Bard may give inaccurate or inappropriate responses. When in doubt, use the ‘Google it’ button to check Bard’s responses.” This is true of all AI. AI is not a sentient being. It gets its answers and content by crawling the web and condensing information. Sometimes that can cause problems.

It doesn’t:

  • Fact check or verify stats and attributions/citations
  • Sift out bad info (if that information is mentioned in a variety of places)
  • Have any vested interest in producing SEO-rich content for you (unless you use an AI program that is created for that)
  • Know what your audience responds to

AI Has Different Levels of Sophistication

There are many free options out there as well as AI/bot starters where you can build your own “in minutes.” It’s important to know that each one has different capabilities and claims—some have a plagiarism detector, for instance, so you needn’t worry about the copy it creates for you being flagged as duplicate content.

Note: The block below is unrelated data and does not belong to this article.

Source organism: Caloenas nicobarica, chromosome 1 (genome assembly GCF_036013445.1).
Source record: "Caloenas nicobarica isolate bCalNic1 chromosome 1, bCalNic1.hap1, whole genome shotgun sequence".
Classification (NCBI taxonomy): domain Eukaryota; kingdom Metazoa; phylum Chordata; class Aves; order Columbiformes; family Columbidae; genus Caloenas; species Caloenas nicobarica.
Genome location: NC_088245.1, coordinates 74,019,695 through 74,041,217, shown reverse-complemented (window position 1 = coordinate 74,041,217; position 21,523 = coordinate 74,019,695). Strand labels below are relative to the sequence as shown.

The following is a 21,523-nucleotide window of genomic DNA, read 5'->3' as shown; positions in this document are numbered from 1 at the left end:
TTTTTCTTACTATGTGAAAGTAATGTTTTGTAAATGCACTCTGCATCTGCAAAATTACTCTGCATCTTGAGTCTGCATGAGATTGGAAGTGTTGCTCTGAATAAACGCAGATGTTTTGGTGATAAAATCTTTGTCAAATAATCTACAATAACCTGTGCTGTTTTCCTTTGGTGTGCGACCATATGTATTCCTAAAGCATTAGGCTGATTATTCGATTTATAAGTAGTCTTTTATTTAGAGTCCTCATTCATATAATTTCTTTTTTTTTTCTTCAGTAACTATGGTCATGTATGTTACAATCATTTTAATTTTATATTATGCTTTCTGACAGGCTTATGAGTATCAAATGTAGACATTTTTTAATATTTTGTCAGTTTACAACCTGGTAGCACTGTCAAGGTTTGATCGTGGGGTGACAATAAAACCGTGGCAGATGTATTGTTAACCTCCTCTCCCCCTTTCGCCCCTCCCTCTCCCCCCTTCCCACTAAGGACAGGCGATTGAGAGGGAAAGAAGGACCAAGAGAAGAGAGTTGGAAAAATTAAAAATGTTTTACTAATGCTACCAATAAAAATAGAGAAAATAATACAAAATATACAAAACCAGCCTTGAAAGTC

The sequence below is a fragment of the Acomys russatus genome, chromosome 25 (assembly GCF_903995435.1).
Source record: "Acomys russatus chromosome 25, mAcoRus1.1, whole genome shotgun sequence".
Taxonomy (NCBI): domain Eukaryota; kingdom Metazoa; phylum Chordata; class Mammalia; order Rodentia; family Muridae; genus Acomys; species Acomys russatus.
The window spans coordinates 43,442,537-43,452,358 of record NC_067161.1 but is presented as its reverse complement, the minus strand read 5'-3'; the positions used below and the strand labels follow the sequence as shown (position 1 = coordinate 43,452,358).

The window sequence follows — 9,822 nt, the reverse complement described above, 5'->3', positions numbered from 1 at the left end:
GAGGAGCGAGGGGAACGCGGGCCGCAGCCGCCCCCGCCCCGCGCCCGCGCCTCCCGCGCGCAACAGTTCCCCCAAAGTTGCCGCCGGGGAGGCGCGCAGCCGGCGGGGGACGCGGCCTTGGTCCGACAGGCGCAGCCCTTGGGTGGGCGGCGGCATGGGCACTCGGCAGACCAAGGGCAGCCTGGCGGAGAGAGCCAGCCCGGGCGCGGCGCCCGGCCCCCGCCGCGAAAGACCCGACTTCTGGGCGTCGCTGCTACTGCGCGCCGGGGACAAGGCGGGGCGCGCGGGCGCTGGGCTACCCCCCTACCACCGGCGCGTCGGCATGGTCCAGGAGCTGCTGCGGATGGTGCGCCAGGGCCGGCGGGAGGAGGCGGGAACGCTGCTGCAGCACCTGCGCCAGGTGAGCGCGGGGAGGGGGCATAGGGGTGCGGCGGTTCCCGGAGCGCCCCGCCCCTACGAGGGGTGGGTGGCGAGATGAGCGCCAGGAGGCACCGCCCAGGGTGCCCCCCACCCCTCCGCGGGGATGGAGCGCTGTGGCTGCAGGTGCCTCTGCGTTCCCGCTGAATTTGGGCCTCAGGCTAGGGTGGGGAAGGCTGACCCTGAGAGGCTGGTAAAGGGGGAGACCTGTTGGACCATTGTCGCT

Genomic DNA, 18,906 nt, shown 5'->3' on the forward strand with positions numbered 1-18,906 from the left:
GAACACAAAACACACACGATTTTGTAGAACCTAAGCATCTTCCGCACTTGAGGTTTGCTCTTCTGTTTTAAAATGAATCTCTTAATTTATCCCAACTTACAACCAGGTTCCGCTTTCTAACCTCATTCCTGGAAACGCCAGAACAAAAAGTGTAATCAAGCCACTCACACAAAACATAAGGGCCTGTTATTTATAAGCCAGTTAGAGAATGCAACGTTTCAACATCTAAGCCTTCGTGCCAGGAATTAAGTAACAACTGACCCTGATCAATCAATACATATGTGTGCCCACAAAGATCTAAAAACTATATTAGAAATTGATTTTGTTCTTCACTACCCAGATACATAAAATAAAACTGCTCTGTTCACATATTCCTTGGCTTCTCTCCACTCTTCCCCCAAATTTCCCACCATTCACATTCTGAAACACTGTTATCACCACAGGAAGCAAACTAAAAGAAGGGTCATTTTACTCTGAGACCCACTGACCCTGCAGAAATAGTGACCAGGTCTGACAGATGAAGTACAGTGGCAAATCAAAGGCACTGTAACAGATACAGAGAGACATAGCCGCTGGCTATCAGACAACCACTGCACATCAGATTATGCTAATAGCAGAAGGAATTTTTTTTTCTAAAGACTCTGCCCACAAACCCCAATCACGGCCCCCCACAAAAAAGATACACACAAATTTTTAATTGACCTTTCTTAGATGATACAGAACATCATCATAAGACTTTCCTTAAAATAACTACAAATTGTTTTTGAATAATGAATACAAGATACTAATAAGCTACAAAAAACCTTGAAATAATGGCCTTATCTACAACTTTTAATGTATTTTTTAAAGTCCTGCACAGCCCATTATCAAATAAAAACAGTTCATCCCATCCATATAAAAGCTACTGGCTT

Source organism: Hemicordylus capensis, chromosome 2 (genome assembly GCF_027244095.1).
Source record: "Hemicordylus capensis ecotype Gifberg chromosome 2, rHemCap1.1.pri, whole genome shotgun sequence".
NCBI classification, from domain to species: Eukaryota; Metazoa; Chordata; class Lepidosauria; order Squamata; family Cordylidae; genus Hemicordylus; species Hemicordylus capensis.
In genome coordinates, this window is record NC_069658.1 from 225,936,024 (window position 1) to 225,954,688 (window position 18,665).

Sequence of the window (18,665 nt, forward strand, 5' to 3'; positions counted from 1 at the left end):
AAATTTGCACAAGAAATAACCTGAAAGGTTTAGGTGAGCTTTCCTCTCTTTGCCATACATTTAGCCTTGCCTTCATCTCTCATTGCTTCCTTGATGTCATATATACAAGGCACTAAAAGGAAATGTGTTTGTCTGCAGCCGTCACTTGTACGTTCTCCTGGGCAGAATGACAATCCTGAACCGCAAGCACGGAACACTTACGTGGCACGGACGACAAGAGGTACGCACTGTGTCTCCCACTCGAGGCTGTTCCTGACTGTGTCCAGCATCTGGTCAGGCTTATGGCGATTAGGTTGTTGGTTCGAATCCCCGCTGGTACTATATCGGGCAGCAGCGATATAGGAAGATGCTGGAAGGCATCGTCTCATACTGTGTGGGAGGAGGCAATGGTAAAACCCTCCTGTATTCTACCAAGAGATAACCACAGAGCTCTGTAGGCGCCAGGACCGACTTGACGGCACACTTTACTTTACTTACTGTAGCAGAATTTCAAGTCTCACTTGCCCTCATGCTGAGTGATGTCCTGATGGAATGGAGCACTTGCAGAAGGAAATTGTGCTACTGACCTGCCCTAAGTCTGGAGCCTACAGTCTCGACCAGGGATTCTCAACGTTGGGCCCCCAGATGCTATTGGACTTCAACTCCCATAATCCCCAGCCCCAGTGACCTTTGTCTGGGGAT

It’s Only as Good as What You Feed It

The real benefit of using AI lies in its ability to create content in a fraction of the time it takes for a human to write it. Even talented writers using dictation software or ones blessed with 100+ words per minute typing skills, can’t research and write a 300-word blog post in a minute.